According to the presently preferred embodiment, each port includes two FIFO buffers (preferably 2KB each), one for incoming data and one for outgoing data, and a hardware interface. According to a preferred aspect of the invention, each port has a hardware interface which is adapted specifically for a particular piece of hardware. For example, the hardware interface may be a serial port link, an Ethernet port link, a USB port link, a FireWire™ port link, etc.

Referring now to FIG. 2, an exemplary embodiment of a port 100 according to the invention includes a plurality of transceivers 102 a102 h, one for each bit of the data bus, an output FIFO 104, an input FIFO 106, a processor with output queue 108 and a hardware interface 110. As shown in FIG. 2, the processor is coupled to all of the other components so as to control the flow of data to and from the bus. The interface 110 supplies data to the output FIFO 104 and receives data from the input FIFO 106. Both FIFOs are coupled to the transceivers which are coupled to the bus.

According to the invention, data is placed on the bus in a repeating, variable length, frame having the format shown in Table 1.

TABLE 1
Clock cycle Data Bus Content
1 Bit mapped bids
Bit mapped bids
P Bit mapped bids
P + 1 Message length
P + 2 Destination Address
P + 3 Port busy
P + 4 Data
Data
P + 4 + n/b Data
P + 4 + n/b + 1 Data + Buffer bits

Each port is assigned an address based on a data line and a clock cycle as described in more detail below with reference to Table 2. Bidding takes place during the first p clock cycles of the frame, where p is the number of data ports divided by the number of data lines, rounded to the next highest integer. For example, for 20 ports and 8 data lines, p=20/8=2.5, rounded to 3. Following bidding, the bidders' addresses are placed in a queue in order of priority of ports. All ports monitor the bus. Each port maintains a copy of the queue and writes to the bus in turn based on the queue. The queue contains the addresses of the ports that have unsuccessfully bid for the bus and are waiting for an opportunity to send a message. Ports are allowed to take possession of the bus in the order in which they placed their bids. When glare occurs (two ports bid at the same time), the lower number address(higher priority) port receives the earlier position in the queue.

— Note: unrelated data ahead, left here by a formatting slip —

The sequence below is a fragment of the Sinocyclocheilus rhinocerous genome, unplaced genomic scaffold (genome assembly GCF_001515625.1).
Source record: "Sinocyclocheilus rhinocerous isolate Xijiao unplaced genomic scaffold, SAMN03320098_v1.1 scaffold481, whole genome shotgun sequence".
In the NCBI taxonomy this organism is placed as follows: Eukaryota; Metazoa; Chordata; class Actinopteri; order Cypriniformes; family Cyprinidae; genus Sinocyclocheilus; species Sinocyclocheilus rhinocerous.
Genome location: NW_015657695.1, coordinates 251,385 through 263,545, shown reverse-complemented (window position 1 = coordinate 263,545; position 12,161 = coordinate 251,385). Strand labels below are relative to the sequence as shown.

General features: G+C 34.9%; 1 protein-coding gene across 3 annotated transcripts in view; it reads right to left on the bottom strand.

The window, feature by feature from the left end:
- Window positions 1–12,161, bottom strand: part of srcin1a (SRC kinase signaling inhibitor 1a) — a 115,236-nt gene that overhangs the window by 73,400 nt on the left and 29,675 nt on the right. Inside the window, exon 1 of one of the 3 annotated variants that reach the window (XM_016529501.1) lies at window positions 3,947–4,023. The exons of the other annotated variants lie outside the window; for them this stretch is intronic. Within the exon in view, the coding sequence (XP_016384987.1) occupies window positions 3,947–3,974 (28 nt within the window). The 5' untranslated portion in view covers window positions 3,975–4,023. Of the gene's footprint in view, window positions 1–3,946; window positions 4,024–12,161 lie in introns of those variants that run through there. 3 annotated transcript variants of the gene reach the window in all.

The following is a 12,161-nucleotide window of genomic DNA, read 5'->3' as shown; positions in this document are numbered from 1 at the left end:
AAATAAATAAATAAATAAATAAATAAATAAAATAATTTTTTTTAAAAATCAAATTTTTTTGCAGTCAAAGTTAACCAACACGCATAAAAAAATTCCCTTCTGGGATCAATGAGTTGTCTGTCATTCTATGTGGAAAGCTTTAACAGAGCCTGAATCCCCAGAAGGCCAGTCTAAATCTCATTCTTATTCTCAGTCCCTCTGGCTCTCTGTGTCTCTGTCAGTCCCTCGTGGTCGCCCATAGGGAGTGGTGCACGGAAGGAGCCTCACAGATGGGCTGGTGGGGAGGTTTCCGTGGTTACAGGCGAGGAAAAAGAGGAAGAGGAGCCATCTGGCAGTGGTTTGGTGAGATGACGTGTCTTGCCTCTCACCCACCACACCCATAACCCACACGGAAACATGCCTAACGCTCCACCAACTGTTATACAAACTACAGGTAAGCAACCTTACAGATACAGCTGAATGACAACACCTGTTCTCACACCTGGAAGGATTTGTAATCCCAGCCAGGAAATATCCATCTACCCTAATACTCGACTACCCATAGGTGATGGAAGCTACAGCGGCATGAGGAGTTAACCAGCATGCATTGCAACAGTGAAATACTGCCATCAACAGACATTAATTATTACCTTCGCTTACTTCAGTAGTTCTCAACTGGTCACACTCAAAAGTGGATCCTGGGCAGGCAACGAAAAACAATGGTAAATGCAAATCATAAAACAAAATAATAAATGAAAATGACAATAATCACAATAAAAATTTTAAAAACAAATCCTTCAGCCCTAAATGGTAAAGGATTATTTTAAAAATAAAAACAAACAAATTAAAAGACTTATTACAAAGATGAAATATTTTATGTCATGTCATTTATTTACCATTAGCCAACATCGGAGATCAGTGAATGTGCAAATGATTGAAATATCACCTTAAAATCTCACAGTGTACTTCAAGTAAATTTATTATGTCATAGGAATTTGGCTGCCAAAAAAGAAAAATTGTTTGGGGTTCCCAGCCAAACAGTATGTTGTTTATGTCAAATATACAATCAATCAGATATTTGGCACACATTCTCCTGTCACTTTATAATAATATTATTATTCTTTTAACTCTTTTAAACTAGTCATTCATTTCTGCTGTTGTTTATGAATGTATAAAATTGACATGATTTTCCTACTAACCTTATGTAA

Before data is transmitted, the message length is transmitted during clock cycle p+1 and the destination address is transmitted during clock cycle p+2. The destination port may refuse the transmission during clock cycle p+3. The transmitting port turns off its transmitters during the BUSY timeslot (p+3) to permit the destination port a chance to refuse the message.

An address value is the decimal value assigned to the destination port. Ports read this address during the p+2 clock cycle and accept data from the bus when the address is their own. If a port's buffer space is not sufficient for the message length, it will place a 0 on all the bits of the bus at the time of the BUSY timeslot in order to refuse the incoming message. In this case, the transmitting station truncates the message, places an EOM code on the bus and bids again. The port wishing to transmit continues to attempt to transmit (via bidding and transmission) until the receiving station is able to accept the message.

If the transmission is not refused, data is transmitted during clock cycles p+4 through p+4+n/b where n is less than or equal to the size of the buffers in bytes and b is the byte width of the data bus. Buffer bytes are written during a final timeslot p+4+n/b+1 where the message length is not evenly divisible by the byte width of the data bus. If the queue is not empty at the end of a message, the bidding process is skipped and the next port in the queue takes possession of the bus following the buffer byte(s).